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Hence $\vphi$ induces a complex-linear endomorphism of $\Tan_0(A_\C)$,
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and by hypothesis $\vphi$ preserves $\Lambda_A$.
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An element of $\End(A/\C)$ is a complex linear map on $\Tan_0(A_\C)$
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that preserves $\Lambda_A$, so $\vphi\in\End(A/\C)$.
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There is an action of $\Gal(\C/K)$ on $\End(A/\C)$, which
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we extend $\Q$-linearly to an action on $\End(A/\C)\tensor\Q$.
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Since $n\vphi \in \End(A/K) \subset \End(A/\C)$ is
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defined over $K$, for any $\sigma\in\Gal(\C/K)$,
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we have $\sigma(n\vphi) = n\vphi$.
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But
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$$\sigma(n\vphi) = \sigma([n])\sigma(\vphi) = [n]\sigma(\vphi),$$
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so
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$$[n](\sigma(\vphi) - \vphi) = 0,$$
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which implies $\sigma(\vphi)=\vphi$, since the kernel of $[n]$
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is finite and image of $\sigma(\vphi)-\vphi$ is either infinite or $0$.
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By Lemma~\ref{lem:gal}, $\vphi\in \End(A/K)$.
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\end{proof}
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\begin{algorithm}{Compute $\End(A_f)$}\label{alg:endaf}
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Let $f\in S_2(\Gamma)$ be a newform.
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This algorithm computes $\End(A_f)$.
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\begin{enumerate}
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\item{} [Initialize] Let $d=\dim(A_f)$, let $n=2$, and let $V=\Q I$ be the
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subspace of $\End(A_f/\Q)\tensor\Q \subset \End(\H_1(A_f,\Q))$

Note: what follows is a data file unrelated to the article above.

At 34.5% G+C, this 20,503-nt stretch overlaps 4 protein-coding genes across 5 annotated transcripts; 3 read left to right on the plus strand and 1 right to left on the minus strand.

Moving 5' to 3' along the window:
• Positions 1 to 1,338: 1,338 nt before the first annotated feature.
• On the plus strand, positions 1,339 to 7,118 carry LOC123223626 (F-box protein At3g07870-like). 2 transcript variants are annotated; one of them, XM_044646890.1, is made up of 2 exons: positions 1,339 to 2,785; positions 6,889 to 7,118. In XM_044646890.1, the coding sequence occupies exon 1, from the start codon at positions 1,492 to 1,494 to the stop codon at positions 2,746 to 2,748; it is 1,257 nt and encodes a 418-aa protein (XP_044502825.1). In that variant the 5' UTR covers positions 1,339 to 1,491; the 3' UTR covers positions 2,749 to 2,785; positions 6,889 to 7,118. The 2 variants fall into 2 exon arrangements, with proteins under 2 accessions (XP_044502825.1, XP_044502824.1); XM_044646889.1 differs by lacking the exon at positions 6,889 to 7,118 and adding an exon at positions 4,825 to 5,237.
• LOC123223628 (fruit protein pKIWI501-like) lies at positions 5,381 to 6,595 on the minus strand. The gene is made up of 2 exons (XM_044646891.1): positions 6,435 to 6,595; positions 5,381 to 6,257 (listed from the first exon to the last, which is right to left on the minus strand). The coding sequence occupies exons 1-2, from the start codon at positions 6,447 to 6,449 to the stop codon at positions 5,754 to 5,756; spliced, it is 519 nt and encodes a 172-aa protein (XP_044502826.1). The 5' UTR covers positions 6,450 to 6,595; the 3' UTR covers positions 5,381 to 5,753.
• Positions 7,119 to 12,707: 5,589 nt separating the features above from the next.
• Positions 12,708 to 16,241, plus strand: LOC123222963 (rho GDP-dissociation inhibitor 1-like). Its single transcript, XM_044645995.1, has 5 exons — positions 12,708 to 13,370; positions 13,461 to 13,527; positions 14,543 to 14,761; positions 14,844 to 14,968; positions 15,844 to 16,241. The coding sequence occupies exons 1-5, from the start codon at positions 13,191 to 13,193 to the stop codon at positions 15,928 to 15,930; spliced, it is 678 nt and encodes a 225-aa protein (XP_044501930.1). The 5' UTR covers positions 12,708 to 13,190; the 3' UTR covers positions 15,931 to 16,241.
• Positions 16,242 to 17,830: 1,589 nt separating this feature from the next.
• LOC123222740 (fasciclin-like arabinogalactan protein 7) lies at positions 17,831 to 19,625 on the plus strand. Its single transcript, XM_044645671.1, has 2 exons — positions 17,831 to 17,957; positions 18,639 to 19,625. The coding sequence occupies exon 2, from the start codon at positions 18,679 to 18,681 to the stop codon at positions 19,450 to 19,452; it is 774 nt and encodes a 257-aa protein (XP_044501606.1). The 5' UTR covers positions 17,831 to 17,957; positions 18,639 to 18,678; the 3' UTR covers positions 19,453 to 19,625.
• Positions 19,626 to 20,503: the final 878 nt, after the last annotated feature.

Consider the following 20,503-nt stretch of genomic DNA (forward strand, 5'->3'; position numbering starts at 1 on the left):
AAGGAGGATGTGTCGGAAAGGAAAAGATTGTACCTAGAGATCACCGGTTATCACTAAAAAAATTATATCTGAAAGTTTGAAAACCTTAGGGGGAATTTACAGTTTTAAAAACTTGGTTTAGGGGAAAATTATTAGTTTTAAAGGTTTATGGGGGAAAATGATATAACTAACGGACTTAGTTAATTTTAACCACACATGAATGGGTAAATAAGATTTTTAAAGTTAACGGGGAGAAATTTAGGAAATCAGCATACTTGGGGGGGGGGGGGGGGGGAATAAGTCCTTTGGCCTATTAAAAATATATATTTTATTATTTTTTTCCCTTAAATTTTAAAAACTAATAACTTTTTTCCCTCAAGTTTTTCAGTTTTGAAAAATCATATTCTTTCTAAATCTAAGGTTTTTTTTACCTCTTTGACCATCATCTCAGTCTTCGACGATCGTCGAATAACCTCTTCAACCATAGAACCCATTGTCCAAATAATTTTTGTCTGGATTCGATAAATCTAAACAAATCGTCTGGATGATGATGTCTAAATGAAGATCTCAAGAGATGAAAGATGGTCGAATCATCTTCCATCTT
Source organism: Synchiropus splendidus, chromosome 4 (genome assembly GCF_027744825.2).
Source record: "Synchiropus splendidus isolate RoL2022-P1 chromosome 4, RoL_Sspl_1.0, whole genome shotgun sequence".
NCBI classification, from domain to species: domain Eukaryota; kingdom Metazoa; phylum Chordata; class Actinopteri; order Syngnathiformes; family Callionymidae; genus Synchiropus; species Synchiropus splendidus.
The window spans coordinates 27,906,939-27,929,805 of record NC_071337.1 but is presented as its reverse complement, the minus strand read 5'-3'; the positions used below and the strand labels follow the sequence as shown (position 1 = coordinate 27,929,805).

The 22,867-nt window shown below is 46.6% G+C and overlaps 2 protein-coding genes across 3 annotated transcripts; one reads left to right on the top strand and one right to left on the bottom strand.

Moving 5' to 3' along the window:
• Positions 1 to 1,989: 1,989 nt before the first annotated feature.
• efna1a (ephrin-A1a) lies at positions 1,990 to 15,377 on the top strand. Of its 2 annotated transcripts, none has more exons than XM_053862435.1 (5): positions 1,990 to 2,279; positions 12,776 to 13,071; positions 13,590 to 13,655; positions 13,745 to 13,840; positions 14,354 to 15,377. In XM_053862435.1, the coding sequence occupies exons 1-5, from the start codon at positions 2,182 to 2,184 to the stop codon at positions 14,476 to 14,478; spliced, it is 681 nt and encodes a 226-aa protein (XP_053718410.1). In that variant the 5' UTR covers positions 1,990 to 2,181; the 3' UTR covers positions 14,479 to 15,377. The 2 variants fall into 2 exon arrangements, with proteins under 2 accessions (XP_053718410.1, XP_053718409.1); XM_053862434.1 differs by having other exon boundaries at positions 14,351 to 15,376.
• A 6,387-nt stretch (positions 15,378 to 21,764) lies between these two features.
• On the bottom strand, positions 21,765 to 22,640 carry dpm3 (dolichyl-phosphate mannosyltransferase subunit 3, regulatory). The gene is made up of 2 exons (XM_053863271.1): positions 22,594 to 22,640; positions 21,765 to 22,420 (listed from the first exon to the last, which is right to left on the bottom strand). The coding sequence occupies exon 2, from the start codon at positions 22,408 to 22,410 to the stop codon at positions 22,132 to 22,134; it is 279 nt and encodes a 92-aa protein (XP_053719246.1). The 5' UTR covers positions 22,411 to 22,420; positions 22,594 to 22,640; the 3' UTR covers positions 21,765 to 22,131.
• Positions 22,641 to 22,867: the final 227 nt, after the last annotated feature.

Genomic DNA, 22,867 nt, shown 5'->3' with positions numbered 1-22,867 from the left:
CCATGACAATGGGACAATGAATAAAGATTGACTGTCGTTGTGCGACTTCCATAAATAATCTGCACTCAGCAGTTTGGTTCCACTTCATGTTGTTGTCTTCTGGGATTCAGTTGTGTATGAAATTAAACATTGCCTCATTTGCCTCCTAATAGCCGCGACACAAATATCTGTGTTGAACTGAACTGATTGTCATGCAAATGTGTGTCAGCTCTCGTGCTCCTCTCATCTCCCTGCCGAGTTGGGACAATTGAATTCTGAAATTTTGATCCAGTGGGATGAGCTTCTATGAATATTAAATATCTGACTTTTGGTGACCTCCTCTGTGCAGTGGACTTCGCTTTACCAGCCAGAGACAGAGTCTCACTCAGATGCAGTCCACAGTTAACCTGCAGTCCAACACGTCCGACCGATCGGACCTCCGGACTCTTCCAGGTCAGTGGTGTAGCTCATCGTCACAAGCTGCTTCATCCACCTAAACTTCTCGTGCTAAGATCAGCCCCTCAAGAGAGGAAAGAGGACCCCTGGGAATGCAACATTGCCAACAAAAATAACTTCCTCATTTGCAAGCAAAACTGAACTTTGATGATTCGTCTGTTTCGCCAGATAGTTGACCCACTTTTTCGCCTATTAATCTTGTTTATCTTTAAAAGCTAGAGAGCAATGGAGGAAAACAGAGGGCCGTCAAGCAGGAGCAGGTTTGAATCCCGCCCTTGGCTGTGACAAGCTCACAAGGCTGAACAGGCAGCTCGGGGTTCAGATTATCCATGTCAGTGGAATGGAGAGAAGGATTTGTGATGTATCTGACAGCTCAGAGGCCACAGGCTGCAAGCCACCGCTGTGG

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spanned by the identity matrix.
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\item{} [Compute Hecke Operator]
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Using modular symbols, compute the restriction $T_n|_{A_f}$ of the Hecke operator
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$T_n$ to $\H_1(A_f,\Q)$.
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\item{} [Increase $V$]\label{step:increase}
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Replace $V$ by $V+W$, where $W$ is the span of the powers
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$T_n|_{A_f}^i$, for $i=1,2,\ldots, d$.
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\item{} [Finished?]\label{step:finished}
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If $\dim(V) < d$, go to step 2.
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\item{} [Saturate] Compute $\End(A_f/\Q) =
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V \cap \End(\Lambda_{A_f})$ using Algorithm~\ref{alg:saturate}.
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\end{enumerate}
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\end{algorithm}
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\begin{remark}
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Often we find $A_f$ by finding a Hecke operator $T$, which is a
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random linear combination of $T_n$ with~$n$ small, such that the
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characteristic polynomial of~$T$ on $S_2(\Gamma)_{\new}$ is square
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free. Then the image of~$T$ in $\End(A_f/\Q)$ will generate
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$ \End(A_f/\Q)\tensor\Q$ as an algebra.
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If we use $T$ instead of $T_n$ in Step~\ref{step:increase},
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we will always be finished in Step~\ref{step:finished}.
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\end{remark}
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\begin{remark}
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Algorithm~\ref{alg:endaf} can be extended to arbitrary
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explicit factors~$A$ of $\Jac(X_\Gamma)$ by
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decomposing~$A$ up to isogeny as a product of $A_f$'s.
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\end{remark}
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\begin{remark}
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Everything we have done formally make sense with~$f$ replaced